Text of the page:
The Official Blog of Episcopal Retirement Homes

Did Your Aging Parent Purchase an On-Exchange Health Plan?

Posted by Bryan Reynolds

Sep 24, 2014 10:30:00 AM

aging-parent-with-caregiverWhen it comes to the state of health coverage in America today, there's really only one thing everyone agrees on: the system is confusing. With passage and implementation of the Affordable Care Act (ACA), many more Americans now have coverage than before, but providers and insurers have shifted more of the cost burden onto consumers in response.

If you or your aging parent bought an exchange medical plan this year, having up-to-date, unbiased news is one of the most powerful tools for caregivers can use to sort things out.

What is the debate about subsidies?

Under the ACA, Congress legislated that the federal government would issue tax subsidies to defray the cost for Americans of limited to moderate income who buy coverage from state-based health insurance exchanges.

But not all the states set up their own exchanges.

So the debate is essentially this: does the IRS have the right to extend tax credit subsidies in the states where federal government is running exchanges?

Some say that the law, as written, only allows for federal tax subsidies to be paid to people who purchased from state-run exchanges and have even filed suit in Washington D.C. to challenge the IRS' extension of tax credits to purchasers on federally-run exchanges.

At the same time, a similar suit was filed in federal district court in Richmond, Virginia. In July, the judiciary panels in both cases issued conflicting rulings, within hours of each other.

In Washington, the judges struck down the federal government's subsidies to purchasers on federally-run exchanges, issuing a literal interpretation of the ACA that would indicate Congress intended to provide subsidies only to state-run exchange purchasers.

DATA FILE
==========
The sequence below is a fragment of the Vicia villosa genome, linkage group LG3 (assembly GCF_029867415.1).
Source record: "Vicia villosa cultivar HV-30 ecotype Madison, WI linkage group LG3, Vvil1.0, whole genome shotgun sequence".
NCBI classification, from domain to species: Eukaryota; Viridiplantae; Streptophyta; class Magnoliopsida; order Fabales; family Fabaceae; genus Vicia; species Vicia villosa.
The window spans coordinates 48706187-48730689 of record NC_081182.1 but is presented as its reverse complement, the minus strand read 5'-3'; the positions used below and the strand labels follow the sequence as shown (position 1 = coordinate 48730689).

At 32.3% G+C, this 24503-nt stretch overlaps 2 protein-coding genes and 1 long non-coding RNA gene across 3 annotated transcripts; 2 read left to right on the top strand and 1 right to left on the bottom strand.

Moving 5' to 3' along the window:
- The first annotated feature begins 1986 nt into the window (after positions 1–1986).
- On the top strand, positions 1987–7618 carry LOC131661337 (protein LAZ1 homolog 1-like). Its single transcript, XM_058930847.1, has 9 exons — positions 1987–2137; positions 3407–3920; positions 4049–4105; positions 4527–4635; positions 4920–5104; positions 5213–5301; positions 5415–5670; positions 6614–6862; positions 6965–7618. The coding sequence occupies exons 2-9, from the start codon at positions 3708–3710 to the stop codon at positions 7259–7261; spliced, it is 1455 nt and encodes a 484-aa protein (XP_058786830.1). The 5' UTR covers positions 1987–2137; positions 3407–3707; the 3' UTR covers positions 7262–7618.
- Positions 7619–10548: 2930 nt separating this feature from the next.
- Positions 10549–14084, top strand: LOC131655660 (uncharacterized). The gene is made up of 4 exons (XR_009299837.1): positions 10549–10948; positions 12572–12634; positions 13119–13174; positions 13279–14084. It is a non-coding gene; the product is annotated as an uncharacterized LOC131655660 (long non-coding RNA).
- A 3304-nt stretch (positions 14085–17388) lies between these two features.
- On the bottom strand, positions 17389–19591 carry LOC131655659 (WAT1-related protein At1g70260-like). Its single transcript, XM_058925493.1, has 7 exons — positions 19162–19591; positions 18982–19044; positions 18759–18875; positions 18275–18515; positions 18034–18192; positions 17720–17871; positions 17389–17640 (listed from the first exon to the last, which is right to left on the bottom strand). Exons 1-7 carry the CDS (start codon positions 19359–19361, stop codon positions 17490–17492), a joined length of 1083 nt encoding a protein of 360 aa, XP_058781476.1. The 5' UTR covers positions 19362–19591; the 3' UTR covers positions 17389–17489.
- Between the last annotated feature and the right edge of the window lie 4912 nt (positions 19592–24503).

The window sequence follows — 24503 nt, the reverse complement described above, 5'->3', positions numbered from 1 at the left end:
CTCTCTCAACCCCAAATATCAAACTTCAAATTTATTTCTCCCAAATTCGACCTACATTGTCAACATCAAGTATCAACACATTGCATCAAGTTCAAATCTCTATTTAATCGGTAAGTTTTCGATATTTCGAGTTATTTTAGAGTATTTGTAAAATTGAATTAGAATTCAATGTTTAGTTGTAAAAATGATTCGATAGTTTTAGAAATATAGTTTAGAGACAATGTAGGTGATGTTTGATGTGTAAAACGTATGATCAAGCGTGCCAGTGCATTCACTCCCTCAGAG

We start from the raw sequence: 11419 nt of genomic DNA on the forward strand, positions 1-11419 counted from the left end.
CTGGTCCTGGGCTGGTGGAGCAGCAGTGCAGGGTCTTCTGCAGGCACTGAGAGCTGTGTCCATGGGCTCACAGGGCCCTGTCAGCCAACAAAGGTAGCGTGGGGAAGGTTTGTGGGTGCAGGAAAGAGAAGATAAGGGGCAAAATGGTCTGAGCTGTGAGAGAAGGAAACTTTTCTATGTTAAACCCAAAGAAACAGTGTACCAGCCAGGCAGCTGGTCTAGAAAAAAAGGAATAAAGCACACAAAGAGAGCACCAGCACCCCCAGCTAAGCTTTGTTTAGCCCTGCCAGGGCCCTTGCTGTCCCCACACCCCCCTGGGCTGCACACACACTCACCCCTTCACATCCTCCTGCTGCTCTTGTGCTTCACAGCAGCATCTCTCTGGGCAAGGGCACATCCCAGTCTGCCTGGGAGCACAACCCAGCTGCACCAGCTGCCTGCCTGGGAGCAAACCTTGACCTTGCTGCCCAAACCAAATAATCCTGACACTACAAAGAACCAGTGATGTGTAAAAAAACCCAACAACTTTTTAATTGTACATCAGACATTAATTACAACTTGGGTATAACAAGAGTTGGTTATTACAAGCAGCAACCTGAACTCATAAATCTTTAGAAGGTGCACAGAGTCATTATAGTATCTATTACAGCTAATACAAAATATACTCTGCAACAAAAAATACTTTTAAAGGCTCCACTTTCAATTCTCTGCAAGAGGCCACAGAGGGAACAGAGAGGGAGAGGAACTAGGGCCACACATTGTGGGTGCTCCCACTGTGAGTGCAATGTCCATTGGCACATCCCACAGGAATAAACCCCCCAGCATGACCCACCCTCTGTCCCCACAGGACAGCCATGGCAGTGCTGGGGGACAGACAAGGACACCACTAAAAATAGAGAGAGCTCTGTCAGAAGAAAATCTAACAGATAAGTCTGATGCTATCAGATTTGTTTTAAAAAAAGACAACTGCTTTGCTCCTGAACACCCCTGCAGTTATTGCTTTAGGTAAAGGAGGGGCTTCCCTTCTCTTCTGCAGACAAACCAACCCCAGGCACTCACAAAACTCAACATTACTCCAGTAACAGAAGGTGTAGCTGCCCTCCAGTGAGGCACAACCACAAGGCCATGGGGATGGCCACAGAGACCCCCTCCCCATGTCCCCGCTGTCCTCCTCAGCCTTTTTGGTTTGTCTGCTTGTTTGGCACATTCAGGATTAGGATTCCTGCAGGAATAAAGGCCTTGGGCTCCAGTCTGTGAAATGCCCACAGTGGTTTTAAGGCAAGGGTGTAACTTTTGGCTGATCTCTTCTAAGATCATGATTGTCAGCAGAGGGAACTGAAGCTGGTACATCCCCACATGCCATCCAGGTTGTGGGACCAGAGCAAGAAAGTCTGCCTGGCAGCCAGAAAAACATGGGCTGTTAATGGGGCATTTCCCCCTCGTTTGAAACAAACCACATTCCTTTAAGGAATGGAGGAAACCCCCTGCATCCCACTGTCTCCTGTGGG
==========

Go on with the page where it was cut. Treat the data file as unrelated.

In Richmond, however, the court issued a broader interpretation of the ACA, which upheld the IRS decision to offer credits to all income-qualified applicants and found that Congress' intent was to make health care more affordable for all Americans.

With the lower courts in conflict, the issue is likely to be taken up in the near future by the Supreme Court of the United States— a landmark case with far-ranging implications for the nation's health care system and for future legislation.

Will subsidies be going away?

The Obama administration has directed the IRS to continue crediting tax subsidies to all income-qualifying, on-exchange buyers, regardless of where they purchased health coverage. So, unless the Supreme Court takes up the case and rules against them, or Congress repeals the subsidies provision of the ACA, subsidies are here to stay.

So, here's what you need to know:

  • If you live in a state that runs its own exchange, your subsidies are clearly unaffected, even if the Washington court's strict constructionist interpretation of the ACA eventually stands.


  • If you or your aging parent purchased on-exchange coverage this year, and qualified for income-based tax credit subsidies, you're in the clear for now. There is nothing you need to do at this time and you do not need to cancel and repurchase an unsubsidized, off-exchange plan. Until a firm ruling or legislative change is made, the subsidies will continue.


  • If you purchased an off-exchange plan to begin with, or if your coverage is offered through your employer, this debate has nothing to do with your type of plan.


  • If you or your aging parent is on Medicare or Medicaid and is not covered under a privatized Medicare or Medicaid PPO, you also needn't worry — traditional Medicare and Medicaid plans are unaffected. They are not part of the exchange system.


  • Medicare or Medicaid beneficiaries who purchased an on-exchange, privatized Medicare PPO or Medicaid PPO, or a Medicare / Medicaid supplemental plan, through a state-run exchange are similarly unaffected.


  • If you purchased a Medicare or Medicaid PPO, or supplemental plan, on a federally-run exchange, you will continue to receive any subsidy you may have qualified for, until a firm ruling or legislative change is made.

It's going to be an interesting year. Be sure to follow the news.

But as you do, make sure you turn to unbiased sources. The healthcare debate is one of the most politically-charged issues to arise in America in the past century, and reliable information can be hard to come by.